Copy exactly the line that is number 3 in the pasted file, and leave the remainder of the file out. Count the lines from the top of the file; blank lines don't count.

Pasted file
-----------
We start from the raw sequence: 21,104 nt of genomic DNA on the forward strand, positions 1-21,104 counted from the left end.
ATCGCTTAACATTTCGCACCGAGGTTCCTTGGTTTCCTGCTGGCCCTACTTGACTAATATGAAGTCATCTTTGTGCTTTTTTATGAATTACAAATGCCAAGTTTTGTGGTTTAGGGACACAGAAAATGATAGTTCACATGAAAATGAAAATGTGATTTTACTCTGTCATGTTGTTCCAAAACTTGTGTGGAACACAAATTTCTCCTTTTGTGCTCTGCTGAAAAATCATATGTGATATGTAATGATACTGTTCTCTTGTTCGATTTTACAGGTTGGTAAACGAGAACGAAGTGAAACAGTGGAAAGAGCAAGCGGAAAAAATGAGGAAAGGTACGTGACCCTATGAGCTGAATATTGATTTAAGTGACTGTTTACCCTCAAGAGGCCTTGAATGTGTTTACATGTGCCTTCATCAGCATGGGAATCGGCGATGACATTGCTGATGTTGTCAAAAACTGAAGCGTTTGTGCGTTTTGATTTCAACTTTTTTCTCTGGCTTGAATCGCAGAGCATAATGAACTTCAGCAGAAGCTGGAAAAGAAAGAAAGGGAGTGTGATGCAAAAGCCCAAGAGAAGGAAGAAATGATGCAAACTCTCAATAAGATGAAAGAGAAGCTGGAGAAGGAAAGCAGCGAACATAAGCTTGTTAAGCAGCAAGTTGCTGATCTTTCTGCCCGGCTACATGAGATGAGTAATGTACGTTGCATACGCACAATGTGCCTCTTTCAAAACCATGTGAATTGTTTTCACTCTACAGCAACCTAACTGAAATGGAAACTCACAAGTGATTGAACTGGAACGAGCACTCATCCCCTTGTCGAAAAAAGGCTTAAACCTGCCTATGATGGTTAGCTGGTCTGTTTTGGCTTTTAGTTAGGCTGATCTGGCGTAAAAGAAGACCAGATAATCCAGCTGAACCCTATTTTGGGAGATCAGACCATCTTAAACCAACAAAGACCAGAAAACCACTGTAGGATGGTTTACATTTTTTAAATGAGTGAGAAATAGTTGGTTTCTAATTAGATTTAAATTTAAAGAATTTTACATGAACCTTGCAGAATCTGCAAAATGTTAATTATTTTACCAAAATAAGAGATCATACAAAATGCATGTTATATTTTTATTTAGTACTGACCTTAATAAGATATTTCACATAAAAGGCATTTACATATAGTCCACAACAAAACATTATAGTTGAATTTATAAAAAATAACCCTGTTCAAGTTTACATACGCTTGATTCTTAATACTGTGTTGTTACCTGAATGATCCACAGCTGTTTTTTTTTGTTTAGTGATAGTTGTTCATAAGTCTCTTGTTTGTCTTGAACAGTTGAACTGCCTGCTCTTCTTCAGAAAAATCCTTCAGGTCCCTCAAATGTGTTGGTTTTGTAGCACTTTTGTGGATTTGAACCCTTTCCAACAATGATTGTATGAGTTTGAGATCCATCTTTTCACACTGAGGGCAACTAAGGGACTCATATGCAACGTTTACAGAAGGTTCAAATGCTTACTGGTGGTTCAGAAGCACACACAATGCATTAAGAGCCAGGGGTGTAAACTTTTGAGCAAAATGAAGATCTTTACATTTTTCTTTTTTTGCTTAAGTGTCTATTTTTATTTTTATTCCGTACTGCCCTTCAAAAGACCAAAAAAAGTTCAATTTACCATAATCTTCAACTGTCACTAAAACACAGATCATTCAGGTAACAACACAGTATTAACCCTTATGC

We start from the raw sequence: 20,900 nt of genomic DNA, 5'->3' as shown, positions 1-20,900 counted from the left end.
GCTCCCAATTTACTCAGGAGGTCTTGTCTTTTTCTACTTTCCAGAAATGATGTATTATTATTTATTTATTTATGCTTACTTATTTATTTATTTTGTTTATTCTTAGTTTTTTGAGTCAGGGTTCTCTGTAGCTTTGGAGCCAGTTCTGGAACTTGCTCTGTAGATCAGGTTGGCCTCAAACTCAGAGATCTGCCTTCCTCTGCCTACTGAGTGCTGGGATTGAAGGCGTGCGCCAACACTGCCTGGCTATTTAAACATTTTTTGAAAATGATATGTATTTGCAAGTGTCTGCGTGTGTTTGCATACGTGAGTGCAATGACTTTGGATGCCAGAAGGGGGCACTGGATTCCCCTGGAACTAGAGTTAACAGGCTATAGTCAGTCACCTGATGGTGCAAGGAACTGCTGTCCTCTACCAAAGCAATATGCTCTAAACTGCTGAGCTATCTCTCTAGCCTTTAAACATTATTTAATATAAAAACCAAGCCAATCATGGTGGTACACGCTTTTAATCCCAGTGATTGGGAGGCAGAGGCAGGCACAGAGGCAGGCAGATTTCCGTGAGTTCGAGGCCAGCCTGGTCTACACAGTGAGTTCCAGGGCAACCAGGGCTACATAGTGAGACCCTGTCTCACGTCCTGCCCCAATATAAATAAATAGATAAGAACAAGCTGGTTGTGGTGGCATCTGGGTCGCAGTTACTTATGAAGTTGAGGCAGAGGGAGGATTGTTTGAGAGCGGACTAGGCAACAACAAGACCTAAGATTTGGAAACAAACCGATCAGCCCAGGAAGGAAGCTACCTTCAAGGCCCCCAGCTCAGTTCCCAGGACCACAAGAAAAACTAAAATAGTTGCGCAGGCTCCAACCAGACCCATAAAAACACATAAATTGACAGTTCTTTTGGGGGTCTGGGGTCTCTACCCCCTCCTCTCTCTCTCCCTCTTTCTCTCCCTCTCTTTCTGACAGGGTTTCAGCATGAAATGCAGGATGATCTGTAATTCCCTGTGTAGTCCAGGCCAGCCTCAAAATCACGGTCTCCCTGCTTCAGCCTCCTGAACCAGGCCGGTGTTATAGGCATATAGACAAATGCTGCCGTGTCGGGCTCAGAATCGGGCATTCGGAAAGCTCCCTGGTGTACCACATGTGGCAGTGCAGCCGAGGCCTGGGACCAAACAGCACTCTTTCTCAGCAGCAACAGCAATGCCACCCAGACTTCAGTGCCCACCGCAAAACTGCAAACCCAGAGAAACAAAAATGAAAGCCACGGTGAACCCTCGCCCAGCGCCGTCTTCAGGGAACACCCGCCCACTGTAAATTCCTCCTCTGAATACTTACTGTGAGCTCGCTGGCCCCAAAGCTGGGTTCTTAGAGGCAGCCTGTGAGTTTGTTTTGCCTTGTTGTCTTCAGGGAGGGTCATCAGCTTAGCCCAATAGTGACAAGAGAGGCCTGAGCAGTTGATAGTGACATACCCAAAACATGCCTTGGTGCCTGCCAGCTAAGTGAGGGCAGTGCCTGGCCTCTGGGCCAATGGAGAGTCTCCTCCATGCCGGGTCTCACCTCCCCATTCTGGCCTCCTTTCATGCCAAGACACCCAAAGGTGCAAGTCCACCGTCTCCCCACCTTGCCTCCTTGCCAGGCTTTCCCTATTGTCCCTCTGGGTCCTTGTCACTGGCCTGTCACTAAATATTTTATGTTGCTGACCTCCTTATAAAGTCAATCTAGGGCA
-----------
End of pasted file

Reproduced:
We start from the raw sequence: 20,900 nt of genomic DNA, 5'->3' as shown, positions 1-20,900 counted from the left end.